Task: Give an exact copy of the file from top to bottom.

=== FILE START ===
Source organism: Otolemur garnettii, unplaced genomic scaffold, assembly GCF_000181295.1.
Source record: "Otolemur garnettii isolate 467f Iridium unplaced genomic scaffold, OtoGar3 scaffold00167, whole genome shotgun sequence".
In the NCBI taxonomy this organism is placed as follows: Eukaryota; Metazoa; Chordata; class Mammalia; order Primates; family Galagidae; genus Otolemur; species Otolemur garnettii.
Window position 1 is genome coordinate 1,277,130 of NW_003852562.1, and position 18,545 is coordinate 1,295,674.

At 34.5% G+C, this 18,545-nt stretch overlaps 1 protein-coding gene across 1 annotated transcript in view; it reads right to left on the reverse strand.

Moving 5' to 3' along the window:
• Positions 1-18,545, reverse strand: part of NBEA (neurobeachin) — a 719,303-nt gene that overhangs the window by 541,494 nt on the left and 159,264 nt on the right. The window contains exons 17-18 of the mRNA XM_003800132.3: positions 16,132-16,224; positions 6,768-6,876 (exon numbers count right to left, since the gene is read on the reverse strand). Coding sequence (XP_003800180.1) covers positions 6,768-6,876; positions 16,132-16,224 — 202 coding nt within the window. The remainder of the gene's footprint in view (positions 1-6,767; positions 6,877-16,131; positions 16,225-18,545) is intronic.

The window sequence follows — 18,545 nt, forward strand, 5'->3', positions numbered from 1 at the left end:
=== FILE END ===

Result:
Source organism: Otolemur garnettii, unplaced genomic scaffold, assembly GCF_000181295.1.
Source record: "Otolemur garnettii isolate 467f Iridium unplaced genomic scaffold, OtoGar3 scaffold00167, whole genome shotgun sequence".
In the NCBI taxonomy this organism is placed as follows: Eukaryota; Metazoa; Chordata; class Mammalia; order Primates; family Galagidae; genus Otolemur; species Otolemur garnettii.
Window position 1 is genome coordinate 1,277,130 of NW_003852562.1, and position 18,545 is coordinate 1,295,674.

At 34.5% G+C, this 18,545-nt stretch overlaps 1 protein-coding gene across 1 annotated transcript in view; it reads right to left on the reverse strand.

Moving 5' to 3' along the window:
• Positions 1-18,545, reverse strand: part of NBEA (neurobeachin) — a 719,303-nt gene that overhangs the window by 541,494 nt on the left and 159,264 nt on the right. The window contains exons 17-18 of the mRNA XM_003800132.3: positions 16,132-16,224; positions 6,768-6,876 (exon numbers count right to left, since the gene is read on the reverse strand). Coding sequence (XP_003800180.1) covers positions 6,768-6,876; positions 16,132-16,224 — 202 coding nt within the window. The remainder of the gene's footprint in view (positions 1-6,767; positions 6,877-16,131; positions 16,225-18,545) is intronic.

The window sequence follows — 18,545 nt, forward strand, 5'->3', positions numbered from 1 at the left end: